Bankman-Fried’s conviction raises questions - GulfToday

Bankman-Fried’s conviction raises questions



Crypto-currency or digital currency is still on the margins of financial reality. It exists in a parallel universe as it were. It is connected with the real world of investments, trading in an indirect way because people were using the recognised currency of the central banks in buying the crypto-currency and trading in it.

This is done in the hope that soon digital currency would be the standard currency. It is a bet and a risky one at that because central banks are seriously considering to make digital currency as real as possible in the real world.

Meanwhile, a young man, Sam Bankman-Fried, co-founded FTX, a crypto-currency exchange, and Almeda Research, which adopted the role of a hedge fund and speculated on the crypto-currency. When Almeda began to lose money, he has been accused of transferring the money he got from depositors in crypto-currency, and soon FTX bankrupted. All this had happened in a short span of three years, from 2019 to 2022. He has now been found guilty of several counts, and sentenced to 25 years and four days.

Thirty-two-year-old Bankman-Fried wants to go in appeal against the conviction. It can be said that the meteoric rise and fall of Bankman-Fried had happened much too quickly, and the conclusion would be drawn that crypto-currency is indeed dangerous terrain, and that things could go wrong and turn into a tornado within a very short time.

That would indeed be an exaggeration. Things did not go wrong because of the unpredictable nature of crypto-currency. Bankman-Fried tried the cheating method practiced in the old type of financial world, and when it got out of hand and it was caught in a tailspin, the FTX and Almeda fell to pieces.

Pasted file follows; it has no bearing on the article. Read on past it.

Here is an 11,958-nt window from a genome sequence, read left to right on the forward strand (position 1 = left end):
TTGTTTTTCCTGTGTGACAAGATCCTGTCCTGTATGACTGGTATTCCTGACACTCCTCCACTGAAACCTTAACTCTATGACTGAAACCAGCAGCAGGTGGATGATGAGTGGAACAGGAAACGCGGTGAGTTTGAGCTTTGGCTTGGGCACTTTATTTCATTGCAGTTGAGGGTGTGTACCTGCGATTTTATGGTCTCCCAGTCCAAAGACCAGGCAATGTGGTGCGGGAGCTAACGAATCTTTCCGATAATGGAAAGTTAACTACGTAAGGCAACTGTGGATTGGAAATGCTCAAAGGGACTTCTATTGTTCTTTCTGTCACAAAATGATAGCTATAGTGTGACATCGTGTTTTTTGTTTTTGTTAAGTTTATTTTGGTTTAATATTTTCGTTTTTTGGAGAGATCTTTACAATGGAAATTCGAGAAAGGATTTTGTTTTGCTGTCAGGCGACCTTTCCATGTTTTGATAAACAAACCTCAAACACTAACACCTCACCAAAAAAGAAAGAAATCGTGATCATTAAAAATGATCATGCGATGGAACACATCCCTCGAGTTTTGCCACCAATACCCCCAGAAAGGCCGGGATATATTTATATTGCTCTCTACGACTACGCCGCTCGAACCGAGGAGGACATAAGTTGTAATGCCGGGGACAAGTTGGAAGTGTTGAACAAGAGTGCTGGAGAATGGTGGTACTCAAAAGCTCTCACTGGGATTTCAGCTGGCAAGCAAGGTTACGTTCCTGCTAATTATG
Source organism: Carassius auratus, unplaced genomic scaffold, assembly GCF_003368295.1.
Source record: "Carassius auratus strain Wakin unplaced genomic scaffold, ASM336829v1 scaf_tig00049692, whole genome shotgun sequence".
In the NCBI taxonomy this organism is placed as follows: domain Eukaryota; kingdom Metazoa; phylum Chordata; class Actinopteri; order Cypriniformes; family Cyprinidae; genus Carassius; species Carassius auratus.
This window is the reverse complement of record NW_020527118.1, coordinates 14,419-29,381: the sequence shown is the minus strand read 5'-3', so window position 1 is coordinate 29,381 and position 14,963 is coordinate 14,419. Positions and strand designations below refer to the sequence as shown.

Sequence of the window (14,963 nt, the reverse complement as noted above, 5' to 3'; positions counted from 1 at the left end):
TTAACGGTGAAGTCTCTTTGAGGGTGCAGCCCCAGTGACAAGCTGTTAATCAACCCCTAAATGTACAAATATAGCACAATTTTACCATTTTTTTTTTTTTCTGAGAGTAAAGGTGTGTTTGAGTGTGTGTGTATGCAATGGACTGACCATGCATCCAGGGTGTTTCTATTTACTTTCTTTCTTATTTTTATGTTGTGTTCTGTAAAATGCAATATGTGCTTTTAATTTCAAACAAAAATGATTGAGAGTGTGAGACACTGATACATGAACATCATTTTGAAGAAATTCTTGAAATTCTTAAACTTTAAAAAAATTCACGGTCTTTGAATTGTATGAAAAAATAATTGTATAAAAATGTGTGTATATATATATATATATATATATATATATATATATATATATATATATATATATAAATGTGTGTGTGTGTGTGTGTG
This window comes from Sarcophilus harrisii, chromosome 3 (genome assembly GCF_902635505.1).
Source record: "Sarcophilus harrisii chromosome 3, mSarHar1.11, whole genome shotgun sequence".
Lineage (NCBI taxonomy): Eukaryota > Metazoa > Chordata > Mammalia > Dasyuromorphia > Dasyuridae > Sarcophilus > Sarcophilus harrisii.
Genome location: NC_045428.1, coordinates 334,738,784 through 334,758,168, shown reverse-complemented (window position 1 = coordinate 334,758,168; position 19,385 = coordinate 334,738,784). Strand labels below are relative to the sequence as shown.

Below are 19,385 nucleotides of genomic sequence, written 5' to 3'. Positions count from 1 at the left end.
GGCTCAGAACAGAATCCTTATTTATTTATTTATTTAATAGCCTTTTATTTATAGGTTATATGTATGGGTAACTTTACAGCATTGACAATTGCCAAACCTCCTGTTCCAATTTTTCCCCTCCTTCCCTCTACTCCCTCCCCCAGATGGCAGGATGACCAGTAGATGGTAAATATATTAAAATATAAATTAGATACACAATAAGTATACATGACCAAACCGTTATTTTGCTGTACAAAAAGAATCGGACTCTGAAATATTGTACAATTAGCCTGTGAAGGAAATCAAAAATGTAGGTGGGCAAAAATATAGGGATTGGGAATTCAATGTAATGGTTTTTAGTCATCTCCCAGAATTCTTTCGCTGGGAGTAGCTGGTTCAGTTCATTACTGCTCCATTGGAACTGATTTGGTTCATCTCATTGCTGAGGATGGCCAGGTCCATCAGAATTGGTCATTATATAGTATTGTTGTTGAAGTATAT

The FTX became a popular exchange for crypto-currency and there is no evidence in its fall that it was due to the inherent instability of crypto-currency. It only shows that any attempt to shortchange boomerangs, and it did in the case of FTX and Almeda. Bankman-Fried as the architect of the fraud has received his just desserts.

Bankman-Fried’s lawyers have been arguing that their client did not intend to defraud his clients, and what went wrong was a genuine mistake in the world of speculation. There is however no denying the fact that he did funnel the money from FTX into Almeda, which was not part of the deal made by the buyers of crypto-currency with FTX.

The defence lawyers have argued that their client should be sent to prison for only five years because there was no criminal intention to cheat. That is indeed a legal question, where motive does indeed come into play, but it does not take away from the crime.

Will Bankman-Fried’s case give a bad name to crypto-currency, and will it make the concept of crypto-currency unacceptable, and even unfeasible. This is not likely to happen. The idea of crypto-currency is indeed a radical idea, but it is the fallout of the increasingly digital world. Indeed, some of the central banks are considering creating the digital form of their national currency. If that were to happen, then there would be greater stability and acceptance of the idea of digital currency.

But crypto-currencies like Bitcoin would still pose a challenge to the national digital currencies because Bitcoin wants to emerge as a universal currency, which lies outside the ambit of the central banks and other international financial institutions. With no regulations by national governments and international financial institutions, crypto-currency would remain in the hands of a few maverick moneychangers. And that does pose a challenge to the idea of a credible and stable currency for transactions.

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